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Old Nov 26, 2012, 10:18 PM
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I don't know canard from barnyard

The lack of leverage in the vertical stab's (as measured by the distance from the cg backwards to them) just seems like the canard wouldn't want to point the nose into the wind. The side area forward of the cg would seem to overwhelm the vert'l stab. I could see it working at high speeds, but not at the relatively slow speeds of some slope flying.
I have plenty of experience with slope flying, just haven't seen any canards, except for the Astro Blaster (it's fins were out at the tips, and farther behind than the Shinden)
Belly landing can be tough on canards, too. I remember repairing them even after decent landings.
Your bottom line does suggest some inherent yaw instability.
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Old Nov 26, 2012, 10:24 PM
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If there is not enough fin area, speed isn't likely to help.
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Old Nov 27, 2012, 02:17 AM
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Belly landing can be tough on canards, too. I remember repairing them even after decent landings.
Yes, maybe the Starship would be a good scale slope soaring project? Mine has no landing gear and I've learnt to land it with the canard swept back at the last moment, after a few of those repairs.

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Old Nov 27, 2012, 06:11 AM
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Tick Point
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he lack of leverage in the vertical stab's (as measured by the distance from the cg backwards to them) just seems like the canard wouldn't want to point the nose into the wind. The side area forward of the cg would seem to overwhelm the vert'l stab.
I believe that you are correct on this Tick Point. The Shinden needs a modification or two when you want to shrink it down to a model. As I see it, the canard area is too small and the CG is too far rearward. To correct this, you can add about 20% more length to the fuselage, increase the canard chord to get it's area to 30% of the wing area. The wing area could also stand to be reduced. With a more forward CG and a bit more vertical fin area, the yaw instability should be corrected. If you could raise the canard to a higher position it would help on landings. The model would still look like a Shinden and you would have the fun of making it work. BTW, to assure that the canard stalls first, you could add as much as 3.5 degrees incidence to it.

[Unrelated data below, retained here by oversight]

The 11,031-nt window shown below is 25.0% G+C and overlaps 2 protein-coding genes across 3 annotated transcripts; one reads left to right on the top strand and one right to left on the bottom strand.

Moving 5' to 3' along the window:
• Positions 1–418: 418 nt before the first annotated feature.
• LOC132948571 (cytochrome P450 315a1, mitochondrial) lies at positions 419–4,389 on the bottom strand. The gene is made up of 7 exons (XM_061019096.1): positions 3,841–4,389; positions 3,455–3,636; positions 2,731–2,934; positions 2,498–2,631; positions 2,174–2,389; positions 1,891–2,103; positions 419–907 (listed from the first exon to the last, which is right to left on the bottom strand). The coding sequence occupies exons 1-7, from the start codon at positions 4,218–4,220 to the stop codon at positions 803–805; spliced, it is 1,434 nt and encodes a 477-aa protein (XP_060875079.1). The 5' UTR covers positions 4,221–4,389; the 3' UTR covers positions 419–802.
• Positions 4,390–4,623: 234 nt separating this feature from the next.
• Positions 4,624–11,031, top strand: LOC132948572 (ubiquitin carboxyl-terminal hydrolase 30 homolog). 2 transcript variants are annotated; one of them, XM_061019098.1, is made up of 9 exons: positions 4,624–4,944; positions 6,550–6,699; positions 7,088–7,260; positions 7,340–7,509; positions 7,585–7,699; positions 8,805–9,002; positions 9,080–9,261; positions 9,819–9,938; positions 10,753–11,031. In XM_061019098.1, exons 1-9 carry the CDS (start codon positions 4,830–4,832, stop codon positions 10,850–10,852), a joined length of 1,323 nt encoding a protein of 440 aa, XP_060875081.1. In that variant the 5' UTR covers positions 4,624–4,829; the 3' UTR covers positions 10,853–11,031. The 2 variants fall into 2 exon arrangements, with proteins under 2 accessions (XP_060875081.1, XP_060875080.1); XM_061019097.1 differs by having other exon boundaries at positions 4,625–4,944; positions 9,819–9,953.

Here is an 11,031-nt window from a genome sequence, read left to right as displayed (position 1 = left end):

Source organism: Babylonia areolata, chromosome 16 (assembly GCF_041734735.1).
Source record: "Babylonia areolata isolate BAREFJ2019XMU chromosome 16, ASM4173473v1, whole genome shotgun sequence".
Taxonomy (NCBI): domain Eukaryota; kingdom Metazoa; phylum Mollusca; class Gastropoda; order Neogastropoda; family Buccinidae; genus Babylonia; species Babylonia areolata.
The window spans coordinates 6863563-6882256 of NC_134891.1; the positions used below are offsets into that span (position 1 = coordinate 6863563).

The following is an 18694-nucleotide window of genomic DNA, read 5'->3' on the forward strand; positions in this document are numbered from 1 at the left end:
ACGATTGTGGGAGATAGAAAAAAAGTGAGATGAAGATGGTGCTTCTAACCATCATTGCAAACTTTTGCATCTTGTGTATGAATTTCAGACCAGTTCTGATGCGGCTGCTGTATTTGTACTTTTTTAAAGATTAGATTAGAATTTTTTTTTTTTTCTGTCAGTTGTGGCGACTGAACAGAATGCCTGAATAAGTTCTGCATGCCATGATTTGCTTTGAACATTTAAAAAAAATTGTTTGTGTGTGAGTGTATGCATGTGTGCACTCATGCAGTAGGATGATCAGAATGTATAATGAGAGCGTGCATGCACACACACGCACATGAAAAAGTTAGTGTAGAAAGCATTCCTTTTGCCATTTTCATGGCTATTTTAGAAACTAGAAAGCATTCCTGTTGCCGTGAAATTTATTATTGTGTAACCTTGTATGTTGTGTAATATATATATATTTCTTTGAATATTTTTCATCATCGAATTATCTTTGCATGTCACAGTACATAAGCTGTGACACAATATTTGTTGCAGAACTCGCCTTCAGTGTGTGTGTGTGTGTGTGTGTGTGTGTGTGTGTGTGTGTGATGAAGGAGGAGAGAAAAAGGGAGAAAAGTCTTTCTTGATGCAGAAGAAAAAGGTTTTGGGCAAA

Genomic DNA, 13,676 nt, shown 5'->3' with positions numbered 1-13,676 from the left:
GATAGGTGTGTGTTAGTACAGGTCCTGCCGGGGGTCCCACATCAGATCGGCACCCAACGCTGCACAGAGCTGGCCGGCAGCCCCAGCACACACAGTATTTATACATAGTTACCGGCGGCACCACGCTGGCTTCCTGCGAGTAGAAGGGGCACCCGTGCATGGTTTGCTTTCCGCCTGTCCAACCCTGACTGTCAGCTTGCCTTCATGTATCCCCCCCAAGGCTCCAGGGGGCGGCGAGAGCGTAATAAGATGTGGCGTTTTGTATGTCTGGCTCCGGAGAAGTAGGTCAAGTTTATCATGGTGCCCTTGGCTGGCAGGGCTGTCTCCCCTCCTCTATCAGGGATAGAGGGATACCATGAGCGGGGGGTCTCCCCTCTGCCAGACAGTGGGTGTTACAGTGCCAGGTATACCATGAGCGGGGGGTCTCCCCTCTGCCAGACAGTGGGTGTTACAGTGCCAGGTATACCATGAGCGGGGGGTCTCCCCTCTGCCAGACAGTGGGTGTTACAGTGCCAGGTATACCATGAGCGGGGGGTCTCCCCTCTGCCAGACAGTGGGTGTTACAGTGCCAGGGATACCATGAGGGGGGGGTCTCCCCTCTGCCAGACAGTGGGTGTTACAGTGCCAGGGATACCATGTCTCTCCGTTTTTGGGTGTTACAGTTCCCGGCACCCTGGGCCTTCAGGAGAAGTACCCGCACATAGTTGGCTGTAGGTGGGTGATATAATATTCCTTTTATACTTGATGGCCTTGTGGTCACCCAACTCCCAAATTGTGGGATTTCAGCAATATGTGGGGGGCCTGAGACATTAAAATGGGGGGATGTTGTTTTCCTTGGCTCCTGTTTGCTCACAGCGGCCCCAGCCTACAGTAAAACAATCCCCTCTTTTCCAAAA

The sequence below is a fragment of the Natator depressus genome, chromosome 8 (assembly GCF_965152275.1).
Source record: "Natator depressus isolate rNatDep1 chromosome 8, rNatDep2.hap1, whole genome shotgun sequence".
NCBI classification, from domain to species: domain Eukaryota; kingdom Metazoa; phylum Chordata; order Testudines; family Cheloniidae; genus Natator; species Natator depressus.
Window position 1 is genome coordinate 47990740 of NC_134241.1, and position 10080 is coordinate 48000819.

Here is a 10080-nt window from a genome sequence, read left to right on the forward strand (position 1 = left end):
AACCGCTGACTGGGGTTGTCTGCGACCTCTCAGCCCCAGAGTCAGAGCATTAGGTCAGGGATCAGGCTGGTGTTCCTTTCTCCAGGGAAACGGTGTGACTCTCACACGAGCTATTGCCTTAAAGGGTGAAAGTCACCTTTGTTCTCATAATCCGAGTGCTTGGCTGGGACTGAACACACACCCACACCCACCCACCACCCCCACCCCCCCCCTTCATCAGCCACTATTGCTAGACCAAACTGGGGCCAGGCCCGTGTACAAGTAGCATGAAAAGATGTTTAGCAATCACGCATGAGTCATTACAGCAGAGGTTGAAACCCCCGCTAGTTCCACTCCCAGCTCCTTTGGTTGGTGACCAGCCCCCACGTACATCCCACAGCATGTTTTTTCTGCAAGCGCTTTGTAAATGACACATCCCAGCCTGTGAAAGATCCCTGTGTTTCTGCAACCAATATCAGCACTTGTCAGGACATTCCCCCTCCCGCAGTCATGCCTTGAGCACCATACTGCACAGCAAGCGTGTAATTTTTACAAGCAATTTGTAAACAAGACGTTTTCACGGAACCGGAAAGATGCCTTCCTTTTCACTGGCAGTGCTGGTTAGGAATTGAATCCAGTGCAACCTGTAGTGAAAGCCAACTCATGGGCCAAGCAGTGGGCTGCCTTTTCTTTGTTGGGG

Conehead Orrin, I have missed you and it was good to hear that you are back.

Charles
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Old Nov 27, 2012, 06:54 AM
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The problem is that by the time you make those changes, it will not look like a Shinden any more. It will look like a plane in a fun-house mirror.

Looking at it with 20/20 hindsight:

Yaw stability is yaw stability. No easy way around it. You might be able to help things by slimming the forward fuselage, but you will have to add more vertical fin area, Adding it to the trailing edge also helps get the area a little further aft, giving a little more moment arm. Every little bit helps. Adding it mostly below the wing will make it less conspicuous.

As far as pitch stability and stall characteristics, a better approach might be to just forget the canard. Treat it as a flying wing, which happens to have an insignificant little "trim tab" on the nose. Put enough washout in the wing that it can stabilize itself, and rig the outboard control surfaces to act as elevons. It might not even be worth the trouble to put an elevator on the canard, just leave it a fixed surface.
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Old Nov 27, 2012, 08:36 AM
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Originally Posted by canard addict View Post
Tick Point


I believe that you are correct on this Tick Point. The Shinden needs a modification or two when you want to shrink it down to a model. As I see it, the canard area is too small and the CG is too far rearward. To correct this, you can add about 20% more length to the fuselage, increase the canard chord to get it's area to 30% of the wing area. The wing area could also stand to be reduced. With a more forward CG and a bit more vertical fin area, the yaw instability should be corrected. If you could raise the canard to a higher position it would help on landings. The model would still look like a Shinden and you would have the fun of making it work. BTW, to assure that the canard stalls first, you could add as much as 3.5 degrees incidence to it.

Conehead Orrin, I have missed you and it was good to hear that you are back.

Charles
I agree. Same with the very similar Curtiss XP-55 Ascender from 1941. They considered it a flying wing with a full flying front elevator. However, when shrunk down to the size of a model, the plane benefits by making it into a canard and grow the front canard larger than stock. So what you end up with is a stand-off scale that actually works rather than a model that is more unstable than the original.

The original XP-55 had terrible low speed handling qualities and if allowed to stall, would be nearly unrecoverable. One of the prototypes ended up falling inverted for 16,000 ft and the pilot couldn't save it, so he bailed out. I would imagine the Shinden might have experienced similar problems, but not sure without reading more about it. Either one would have been a lot more stable if built as a real canard.
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Old Nov 27, 2012, 02:56 PM
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I am willing to stray quite a bit from scale on this Shinden. My avatar is a "black bullet" with a significantly larger wing and it flies great. It looks like it hails from the future!